Bipolar Disorder Therapy May Slow ALS Progression, Pilot Trial Reports
Larger study of lithium given in combo with valproic acid, or VPA-Li, needed
A treatment known as VPA-Li, a combination of lithium carbonate and valproic acid, may slow disease progression and improve quality of life for people with amyotrophic lateral sclerosis (ALS), according to data from a small Phase 2 clinical trial.
Favorable trends in survival and lung health were also observed in patients given VPA-Li relative to a placebo, further supporting the potential treatment’s evaluation in larger trials, the researchers noted.
The study, “A phase 2, double-blind, placebo-controlled trial of a valproate/lithium combination in ALS patients,” was published in Neurología.
Lithium carbonate and valproic acid are used to treat bipolar disorder, a psychiatric condition. Both have been shown to have neuroprotective effects, and their combination was reported to delay disease onset, lessen neurological deficits, and prolong survival in a mouse model of ALS.
Previous clinical trials of each compound tested individually failed to slow ALS progression. But a small study led by researchers at Instituto Nacional de Neurología y Neurocirugía Manuel Velasco Suarez, in Mexico, suggested that the VPA-Li combination may help to maintain function and improve survival in ALS patients.
Lithium carbonate, valproic acid given as oral daily therapy
Based on its results, the same team conducted a Phase 2 trial (NCT03204500) testing VPA-Li against a placebo in 38 adults with ALS (23 men and 15 women). Their mean age was 52, and all had been diagnosed with ALS from six months to three years ago.
Participants were randomly assigned to oral tablets of VPA-Li or a placebo, taken three times a day with meals, for up to 18 months. VPA-Li was given at a fixed dose of 600 mg of valproate acid and 600 mg of lithium carbonate.
The study’s main goal was to assess changes in disease progression as measured with the ALS functional rating scale (ALSFRS-R) after 18 months. However, only 45% of patients treated with VPA-Li and 22% of those on placebo finished the 18-month study, limiting the power of statistical analyses at that time point.
Most of those who left the trial did so in its last few months. Researchers also noted a fairly strong placebo effect during its initial six months, with ALSFRS-R scores showing an increase — indicating better functionality — in placebo patients.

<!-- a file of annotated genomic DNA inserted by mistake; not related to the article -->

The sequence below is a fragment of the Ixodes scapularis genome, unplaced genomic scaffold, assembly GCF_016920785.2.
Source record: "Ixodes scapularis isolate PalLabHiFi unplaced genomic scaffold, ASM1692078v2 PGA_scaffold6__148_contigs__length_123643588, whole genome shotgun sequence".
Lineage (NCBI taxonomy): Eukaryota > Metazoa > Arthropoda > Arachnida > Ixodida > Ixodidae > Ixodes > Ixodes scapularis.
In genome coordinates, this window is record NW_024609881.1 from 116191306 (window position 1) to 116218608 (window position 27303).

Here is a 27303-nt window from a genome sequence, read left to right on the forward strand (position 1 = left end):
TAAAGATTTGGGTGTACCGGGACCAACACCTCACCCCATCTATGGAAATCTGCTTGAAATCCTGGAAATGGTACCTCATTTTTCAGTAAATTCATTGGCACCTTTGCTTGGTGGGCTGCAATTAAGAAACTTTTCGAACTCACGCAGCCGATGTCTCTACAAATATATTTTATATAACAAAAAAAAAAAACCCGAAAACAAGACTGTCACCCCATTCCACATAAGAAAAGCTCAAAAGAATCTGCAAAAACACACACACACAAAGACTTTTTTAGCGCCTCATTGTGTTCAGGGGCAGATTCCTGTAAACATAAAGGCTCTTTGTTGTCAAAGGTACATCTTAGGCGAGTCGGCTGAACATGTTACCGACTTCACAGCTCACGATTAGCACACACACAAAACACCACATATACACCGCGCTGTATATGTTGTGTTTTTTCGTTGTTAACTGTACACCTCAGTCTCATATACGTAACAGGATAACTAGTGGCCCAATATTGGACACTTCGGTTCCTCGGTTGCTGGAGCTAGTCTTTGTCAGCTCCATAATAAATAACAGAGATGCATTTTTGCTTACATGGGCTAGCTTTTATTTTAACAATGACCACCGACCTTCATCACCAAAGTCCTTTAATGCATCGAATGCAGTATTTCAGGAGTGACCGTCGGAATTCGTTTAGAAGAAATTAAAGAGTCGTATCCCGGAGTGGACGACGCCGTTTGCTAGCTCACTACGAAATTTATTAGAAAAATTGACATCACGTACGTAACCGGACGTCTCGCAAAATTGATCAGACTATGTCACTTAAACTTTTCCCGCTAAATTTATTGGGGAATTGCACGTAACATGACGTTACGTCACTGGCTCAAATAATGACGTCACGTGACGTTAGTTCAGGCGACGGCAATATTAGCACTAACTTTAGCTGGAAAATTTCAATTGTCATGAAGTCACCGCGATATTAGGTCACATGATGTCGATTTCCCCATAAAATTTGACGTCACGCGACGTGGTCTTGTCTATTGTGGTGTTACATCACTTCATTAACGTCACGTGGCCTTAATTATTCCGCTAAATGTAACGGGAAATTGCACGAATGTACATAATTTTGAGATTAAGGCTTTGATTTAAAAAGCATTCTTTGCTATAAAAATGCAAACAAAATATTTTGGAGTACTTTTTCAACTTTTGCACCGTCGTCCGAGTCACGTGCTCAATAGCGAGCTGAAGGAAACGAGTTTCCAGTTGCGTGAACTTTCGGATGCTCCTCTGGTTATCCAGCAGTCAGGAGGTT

In light of these observations, the researchers measured treatment efficacy by analyzing changes in ALSFRS-R scores during study months six through 14. Results showed that, over this time, ALSFRS-R scores decreased, or worsened, by an average of 1.2 points among placebo group patients and by 0.51 points in the VPA-Li group — a statistically significant difference.
“Functional deterioration was found to be significantly higher in the placebo group,” the researchers concluded.
Available data on survival times and the need for a feeding tube and/or invasive ventilation showed that VPA-Li-treated patients lived longer without such complications compared with those in the placebo group (14.92 vs. 11.53 months). However, this difference failed to reach statistical significance, meaning it could be due to chance.
At the end of the study’s 18 months, 53.2% of VPA-Li patients were alive and without complications requiring hospitalization versus 25.5% of those on a placebo.
Favorable trends were also observed for lung function and body mass index (BMI, a ratio of weight to height) with the combination treatment relative to a placebo.
“Although the baseline [study start] levels of variables like BMI — a recognized protective factor — were better in the placebo group, the final analysis clearly showed a better outcome in the treated group,” the scientists wrote.
Larger trial needed to determine combination’s benefit
Quality of life data, measured with the ALSAQ-5 scale, was available for 12 patients on VPA-Li and eight in the placebo group. These data showed a significantly greater rate of decrease (worsening) in life quality among those on a placebo relative to VPA-Li-treated patients (0.64 vs. 0.21 points per month).
Global impression of treatment, a subjective patient evaluation of changes in disease symptoms and life skills, was also significantly higher among those in the VPA-Li group than placebo patients.
The most common reported side effects of VPA-Li treatment were a bad taste in the mouth, constipation, and anorexia, an eating disorder. Severe, but treatable, adverse events occurred in 61.1% of placebo patients and 35% of those on the combination.
“The combined VPA-Li treatment was unexpensive, well-tolerated and well-rated by the patients,” the researchers wrote, adding that “upon 18 months of therapeutic intervention, we demonstrated a clear trend toward protection in all variables studied.”
They emphasized, however, that the trial’s small size and high discontinuation rate makes it impossible to draw firm conclusions.
Researchers calculated that a future study would need to enroll at least 212 ALS patients in both a VPA-Li and placebo group to have the statistical power to determine whether the combination therapy can significantly slow ALS progression.